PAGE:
Lake Sturgeon

Common Name: Lake Sturgeon

Scientific Name: Acipenser fulvescens

Appearance: Brownish-gray on its sides, with four beard-like barbels hanging from its mouth, sturgeon have a fairly unmistakable appearance.

Distribution: Found only in larger lakes and rivers with sand, gravel, or rock bottoms, Lake Sturgeon are fairly abundant in the Great Lakes, Mississippi River, and St. Lawrence, as well as some of the larger waterways of Western Canada and the American Midwest and South. They can also be found in the warmer parts of Russia and the Ukraine, where they are famous for their caviar.

Spawning: Sturgeon move into streams to spawn just after ice-out, and will begin spawning sometime between late spring and early summer. They prefer very fast-moving currents, even rapids and the areas around small waterfalls, in depths ranging from 2’ to 15’. If these conditions are not available, sturgeon will spawn in open water, in the choppy areas around rock islands.

Unlike trout and salmon, sturgeon do not build nests, but rather spawn randomly with two or three males following a female, fertilizing her eggs as she spreads them over rocks and vegetation. Sturgeon females spawn only once every 4 to 6 years, and will lay several hundred thousand eggs when the time comes.

Unfertilized sturgeon eggs are made into caviar by curing them in salt. While it’s entirely possible to safely extract a female sturgeon’s eggs and return her to the water, more often than not harvesters opt for the quicker, easier process of killing the female sturgeon and removing her ovaries. Over-harvesting and over-fishing has led to sturgeon becoming endangered in many parts of the world.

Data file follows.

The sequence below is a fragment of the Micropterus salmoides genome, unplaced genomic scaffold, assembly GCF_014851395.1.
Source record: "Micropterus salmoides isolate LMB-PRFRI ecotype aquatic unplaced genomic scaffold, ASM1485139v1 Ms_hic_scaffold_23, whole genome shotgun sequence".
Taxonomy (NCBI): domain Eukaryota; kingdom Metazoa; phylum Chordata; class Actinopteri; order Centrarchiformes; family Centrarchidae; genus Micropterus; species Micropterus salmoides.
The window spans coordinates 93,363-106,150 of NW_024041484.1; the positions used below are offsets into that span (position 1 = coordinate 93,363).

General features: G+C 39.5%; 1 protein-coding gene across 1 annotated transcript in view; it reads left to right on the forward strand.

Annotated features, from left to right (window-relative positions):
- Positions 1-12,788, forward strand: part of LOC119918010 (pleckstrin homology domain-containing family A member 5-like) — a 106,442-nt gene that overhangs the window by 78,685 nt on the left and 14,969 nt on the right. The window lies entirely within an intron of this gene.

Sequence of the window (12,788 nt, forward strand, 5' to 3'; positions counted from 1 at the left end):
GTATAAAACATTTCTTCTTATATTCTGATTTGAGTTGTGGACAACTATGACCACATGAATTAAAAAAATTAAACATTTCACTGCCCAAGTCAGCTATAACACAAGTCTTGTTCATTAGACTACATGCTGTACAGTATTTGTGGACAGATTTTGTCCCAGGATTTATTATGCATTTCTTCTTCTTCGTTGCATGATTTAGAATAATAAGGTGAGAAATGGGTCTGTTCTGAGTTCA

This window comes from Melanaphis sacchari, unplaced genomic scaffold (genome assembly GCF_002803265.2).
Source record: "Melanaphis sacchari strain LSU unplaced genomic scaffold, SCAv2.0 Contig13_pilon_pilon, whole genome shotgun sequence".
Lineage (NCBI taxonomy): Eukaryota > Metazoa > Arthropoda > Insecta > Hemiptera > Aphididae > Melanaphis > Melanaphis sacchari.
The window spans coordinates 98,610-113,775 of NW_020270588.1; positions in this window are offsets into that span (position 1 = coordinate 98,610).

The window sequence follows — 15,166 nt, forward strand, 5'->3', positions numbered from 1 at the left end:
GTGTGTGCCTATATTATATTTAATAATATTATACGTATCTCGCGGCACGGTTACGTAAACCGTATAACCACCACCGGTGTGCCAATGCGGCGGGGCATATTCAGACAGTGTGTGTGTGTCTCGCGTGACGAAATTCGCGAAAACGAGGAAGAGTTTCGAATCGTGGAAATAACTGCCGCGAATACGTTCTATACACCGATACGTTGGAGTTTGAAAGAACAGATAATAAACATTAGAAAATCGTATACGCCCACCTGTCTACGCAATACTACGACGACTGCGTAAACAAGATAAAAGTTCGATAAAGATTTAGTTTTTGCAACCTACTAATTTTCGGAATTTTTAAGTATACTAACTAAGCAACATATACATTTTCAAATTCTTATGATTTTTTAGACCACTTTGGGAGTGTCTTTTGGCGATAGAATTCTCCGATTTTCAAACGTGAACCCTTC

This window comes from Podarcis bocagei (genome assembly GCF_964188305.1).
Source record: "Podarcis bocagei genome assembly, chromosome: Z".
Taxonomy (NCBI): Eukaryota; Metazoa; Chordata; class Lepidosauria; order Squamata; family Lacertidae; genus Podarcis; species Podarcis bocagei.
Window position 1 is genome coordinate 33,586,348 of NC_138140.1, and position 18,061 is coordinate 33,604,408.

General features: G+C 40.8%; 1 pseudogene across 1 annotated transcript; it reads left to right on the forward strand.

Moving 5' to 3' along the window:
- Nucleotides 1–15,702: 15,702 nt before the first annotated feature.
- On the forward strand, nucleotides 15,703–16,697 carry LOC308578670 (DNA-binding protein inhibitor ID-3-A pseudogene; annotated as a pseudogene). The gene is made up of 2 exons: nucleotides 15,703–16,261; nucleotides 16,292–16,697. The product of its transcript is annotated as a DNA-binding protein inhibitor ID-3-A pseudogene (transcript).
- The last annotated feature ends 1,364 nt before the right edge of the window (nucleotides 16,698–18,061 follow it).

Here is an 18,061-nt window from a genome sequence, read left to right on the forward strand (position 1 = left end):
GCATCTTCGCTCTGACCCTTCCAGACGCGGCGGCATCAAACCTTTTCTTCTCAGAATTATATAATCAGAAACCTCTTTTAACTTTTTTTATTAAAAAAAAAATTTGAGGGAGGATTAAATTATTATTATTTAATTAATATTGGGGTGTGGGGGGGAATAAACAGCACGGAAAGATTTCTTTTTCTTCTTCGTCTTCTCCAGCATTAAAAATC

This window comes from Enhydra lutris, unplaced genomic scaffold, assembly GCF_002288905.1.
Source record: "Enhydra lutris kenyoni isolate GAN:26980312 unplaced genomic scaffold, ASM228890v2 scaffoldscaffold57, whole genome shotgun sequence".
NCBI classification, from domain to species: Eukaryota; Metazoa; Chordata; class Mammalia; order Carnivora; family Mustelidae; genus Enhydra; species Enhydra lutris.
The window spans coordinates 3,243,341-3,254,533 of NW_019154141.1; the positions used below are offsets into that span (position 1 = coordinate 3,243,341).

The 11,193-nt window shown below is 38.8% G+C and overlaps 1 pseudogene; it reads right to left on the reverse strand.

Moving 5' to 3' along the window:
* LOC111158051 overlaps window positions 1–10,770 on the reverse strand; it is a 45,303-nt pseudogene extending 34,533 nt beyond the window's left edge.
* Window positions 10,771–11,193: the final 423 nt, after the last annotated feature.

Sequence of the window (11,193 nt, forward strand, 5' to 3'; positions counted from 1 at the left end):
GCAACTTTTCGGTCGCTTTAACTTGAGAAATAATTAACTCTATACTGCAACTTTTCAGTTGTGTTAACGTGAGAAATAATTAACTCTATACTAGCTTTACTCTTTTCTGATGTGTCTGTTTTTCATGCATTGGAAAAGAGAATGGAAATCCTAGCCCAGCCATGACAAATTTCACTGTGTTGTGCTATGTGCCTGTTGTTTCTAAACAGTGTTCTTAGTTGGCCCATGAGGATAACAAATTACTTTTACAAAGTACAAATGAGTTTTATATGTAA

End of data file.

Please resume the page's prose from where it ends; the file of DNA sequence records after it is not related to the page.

Angling: Though sturgeon are primarily bottom feeders, they are also agile, acrobatic fish known to leap high into the air when hooked. Their strength, agility, tenacity, and size demand heavy-duty line and equipment – anything less will wind up broken or bent.

Working the bottom with live bait such as nightcrawlers, shrimp, crayfish, and worms, and/or cut bait is the best tactic when going after lake sturgeon (actually, spearfishing is probably a better tactic, though it’s illegal most places). Select a bait that matches the local forage base in an area where sturgeon are known to prowl. Once cast, it’s best to let the bait sink to the bottom on a heavy weight then simply be patient and wait a good while for the sturgeon to show up before trying another location.

Lake Sturgeon are endangered in many parts of the world, so be sure to check into local regulations before pursuing them.